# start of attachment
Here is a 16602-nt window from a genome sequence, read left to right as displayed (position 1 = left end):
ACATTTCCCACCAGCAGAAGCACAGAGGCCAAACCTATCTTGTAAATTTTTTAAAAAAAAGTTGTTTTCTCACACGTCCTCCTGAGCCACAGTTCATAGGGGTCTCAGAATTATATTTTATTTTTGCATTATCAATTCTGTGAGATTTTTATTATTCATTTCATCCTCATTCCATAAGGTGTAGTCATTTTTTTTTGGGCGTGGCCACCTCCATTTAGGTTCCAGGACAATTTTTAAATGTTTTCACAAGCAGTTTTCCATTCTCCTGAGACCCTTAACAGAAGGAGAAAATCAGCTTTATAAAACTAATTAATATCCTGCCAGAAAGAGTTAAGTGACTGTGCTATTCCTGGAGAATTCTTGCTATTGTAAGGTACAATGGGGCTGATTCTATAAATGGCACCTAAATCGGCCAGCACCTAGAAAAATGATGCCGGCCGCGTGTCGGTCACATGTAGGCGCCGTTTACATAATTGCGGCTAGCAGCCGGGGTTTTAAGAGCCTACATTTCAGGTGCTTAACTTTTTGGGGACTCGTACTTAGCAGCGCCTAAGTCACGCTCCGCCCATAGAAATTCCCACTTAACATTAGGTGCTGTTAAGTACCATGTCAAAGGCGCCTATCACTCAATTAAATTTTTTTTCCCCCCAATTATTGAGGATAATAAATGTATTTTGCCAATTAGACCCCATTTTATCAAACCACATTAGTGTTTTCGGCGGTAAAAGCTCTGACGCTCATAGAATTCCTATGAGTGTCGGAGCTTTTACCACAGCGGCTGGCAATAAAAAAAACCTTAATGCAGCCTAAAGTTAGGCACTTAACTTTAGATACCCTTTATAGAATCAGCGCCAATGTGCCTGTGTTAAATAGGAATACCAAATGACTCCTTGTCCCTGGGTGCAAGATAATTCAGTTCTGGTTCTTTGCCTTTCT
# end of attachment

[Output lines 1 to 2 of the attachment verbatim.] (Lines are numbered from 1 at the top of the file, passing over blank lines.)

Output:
Here is a 16602-nt window from a genome sequence, read left to right as displayed (position 1 = left end):
ACATTTCCCACCAGCAGAAGCACAGAGGCCAAACCTATCTTGTAAATTTTTTAAAAAAAAGTTGTTTTCTCACACGTCCTCCTGAGCCACAGTTCATAGGGGTCTCAGAATTATATTTTATTTTTGCATTATCAATTCTGTGAGATTTTTATTATTCATTTCATCCTCATTCCATAAGGTGTAGTCATTTTTTTTTGGGCGTGGCCACCTCCATTTAGGTTCCAGGACAATTTTTAAATGTTTTCACAAGCAGTTTTCCATTCTCCTGAGACCCTTAACAGAAGGAGAAAATCAGCTTTATAAAACTAATTAATATCCTGCCAGAAAGAGTTAAGTGACTGTGCTATTCCTGGAGAATTCTTGCTATTGTAAGGTACAATGGGGCTGATTCTATAAATGGCACCTAAATCGGCCAGCACCTAGAAAAATGATGCCGGCCGCGTGTCGGTCACATGTAGGCGCCGTTTACATAATTGCGGCTAGCAGCCGGGGTTTTAAGAGCCTACATTTCAGGTGCTTAACTTTTTGGGGACTCGTACTTAGCAGCGCCTAAGTCACGCTCCGCCCATAGAAATTCCCACTTAACATTAGGTGCTGTTAAGTACCATGTCAAAGGCGCCTATCACTCAATTAAATTTTTTTTCCCCCCAATTATTGAGGATAATAAATGTATTTTGCCAATTAGACCCCATTTTATCAAACCACATTAGTGTTTTCGGCGGTAAAAGCTCTGACGCTCATAGAATTCCTATGAGTGTCGGAGCTTTTACCACAGCGGCTGGCAATAAAAAAAACCTTAATGCAGCCTAAAGTTAGGCACTTAACTTTAGATACCCTTTATAGAATCAGCGCCAATGTGCCTGTGTTAAATAGGAATACCAAATGACTCCTTGTCCCTGGGTGCAAGATAATTCAGTTCTGGTTCTTTGCCTTTCT